There isn’t a topic that generates more interest than running the Bay to Breakers naked. ‘Weren’t you cold?’ ‘Didn’t your boobs hurt?’ ‘Did you do it alone?’ Mind you, the Bay to Breakers isn’t a regular race. Thousands of people run it. It’s zany. People run in costumes. There are floats like the Michael Jackson Daycare Center. The streets are lined with throngs of cheering onlookers and bands. Runners also happen to strut in the buff.
My parents, aunts and uncles, even my friends’ parents flipped out. ‘What?!’ ‘No you didn’t!’ ‘What did your mother say?’ ‘Naked?? Naked??’
I’m sure most people think I ran the B2B for shock value. But this time, there was a personal issue I had come to terms with. I finally, finally stopped detesting my body.
I’m a recovering anorexic. In January, I said good-bye to my wonderful therapist, thanked her profusely for what she had done, and started my own road to recovery. It was the first time in years, I went without professional help.
I’m a junk food addict. I hate fruit, love chocolate. As a kid, I came home from school and helped myself to bowls–multiple bowls–of ice-cream. As a teenager, I had the body of a boy: flat-chested and thin. 75 pounds thin.
You’ve heard of the freshman 15. I gained the freshman 50. Put a voracious junk food addict (who never learned the concept of moderation) in an all-you-can-eat buffet-style dorm environment and watch her grow. I finished my first year in college weighing in at an obese 130 pounds. I’m five feet tall! I easily lost the weight, but the fear of being fat again stuck in the back of my head.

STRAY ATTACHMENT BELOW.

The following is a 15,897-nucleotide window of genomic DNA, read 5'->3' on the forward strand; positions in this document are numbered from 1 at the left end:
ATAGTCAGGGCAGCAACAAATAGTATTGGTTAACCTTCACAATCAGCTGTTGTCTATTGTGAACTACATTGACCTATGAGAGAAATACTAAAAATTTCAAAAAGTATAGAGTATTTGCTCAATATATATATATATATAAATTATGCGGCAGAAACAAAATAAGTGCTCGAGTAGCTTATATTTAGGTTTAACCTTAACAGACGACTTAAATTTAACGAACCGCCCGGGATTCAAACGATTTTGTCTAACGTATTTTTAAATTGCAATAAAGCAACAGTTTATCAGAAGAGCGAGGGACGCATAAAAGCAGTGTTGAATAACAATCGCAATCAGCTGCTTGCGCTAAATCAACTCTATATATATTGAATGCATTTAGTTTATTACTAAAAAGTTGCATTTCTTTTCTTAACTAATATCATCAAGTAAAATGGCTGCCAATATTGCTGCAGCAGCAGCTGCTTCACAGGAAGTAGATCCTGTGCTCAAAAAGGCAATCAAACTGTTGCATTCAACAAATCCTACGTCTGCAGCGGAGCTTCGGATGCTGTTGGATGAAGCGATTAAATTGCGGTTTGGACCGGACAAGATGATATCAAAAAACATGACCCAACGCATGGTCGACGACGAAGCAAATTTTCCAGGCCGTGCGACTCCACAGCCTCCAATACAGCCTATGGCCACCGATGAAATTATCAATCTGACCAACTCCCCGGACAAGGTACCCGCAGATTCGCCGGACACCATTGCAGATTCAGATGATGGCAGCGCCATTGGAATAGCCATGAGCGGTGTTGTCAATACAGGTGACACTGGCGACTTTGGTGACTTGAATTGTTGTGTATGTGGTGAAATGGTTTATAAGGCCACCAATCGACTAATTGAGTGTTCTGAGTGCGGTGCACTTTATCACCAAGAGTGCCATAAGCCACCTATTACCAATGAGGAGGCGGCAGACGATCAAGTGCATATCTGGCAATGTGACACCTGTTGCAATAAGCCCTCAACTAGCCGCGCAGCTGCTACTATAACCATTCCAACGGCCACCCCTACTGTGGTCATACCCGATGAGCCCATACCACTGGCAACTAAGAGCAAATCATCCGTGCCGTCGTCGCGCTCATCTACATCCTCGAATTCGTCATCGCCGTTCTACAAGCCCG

When I felt like I was gaining weight, I stopped eating. Sometimes, I’d go for a day. Other times, I’d go for a week. People find it hard to believe, but it’s true. I’d take calories in through liquids, but for days and days I would not eat a single thing. It wasn’t just about not eating. I abused diet pills, drank laxative teas. I stepped on a scale 20, 30, 40 times a day. I exercised to exhaustion. I constantly calculated calories, keeping a running total in my head at all times.
They say I’m a textbook anorexic–a perfectionist with extreme behavior patterns with an all or nothing attitude towards life. Very true. Therapy used to be such a struggle and a test of my patience. During sessions, I would scream “What is wrong with wanting to be 80 pounds? What’s so crazy about struggling to reach your goals? If I starve, I starve. No pain, no gain, right?”
All I can say is that having an eating disorder was exhausting and frustrating and unbearable. To a certain extent, I think I’ll always be anorexic, meaning that fear will never leave my head. I still step on a scale every morning. Without fail. But I no longer count calories. I don’t deprive myself. I eat when I’m hungry and even when I’m full, I still make room for dessert.
A damper of a posting, but I’m not looking for sympathy. In fact, it’s not something I like to talk about at all. If someone brought it up, I would probably turn bright red and try to change the topic. So this one isn’t a vignette. It’s more like Vixen’s Truth. Or her skeleton in the closet…literally a skeleton.
But if there’s one thing that could have really helped me–besides my last therapist who I respected and trusted–it would have been finding someone else who had struggled with an eating disorder and prevailed. This posting is really dedicated to anyone out there who has an unhealthy relationship with food or their body. I’ve been there, I know what it’s like. You can contact me anytime. And I know this great therapist who would probably be shocked…and proud to know that I ran a race in the buff.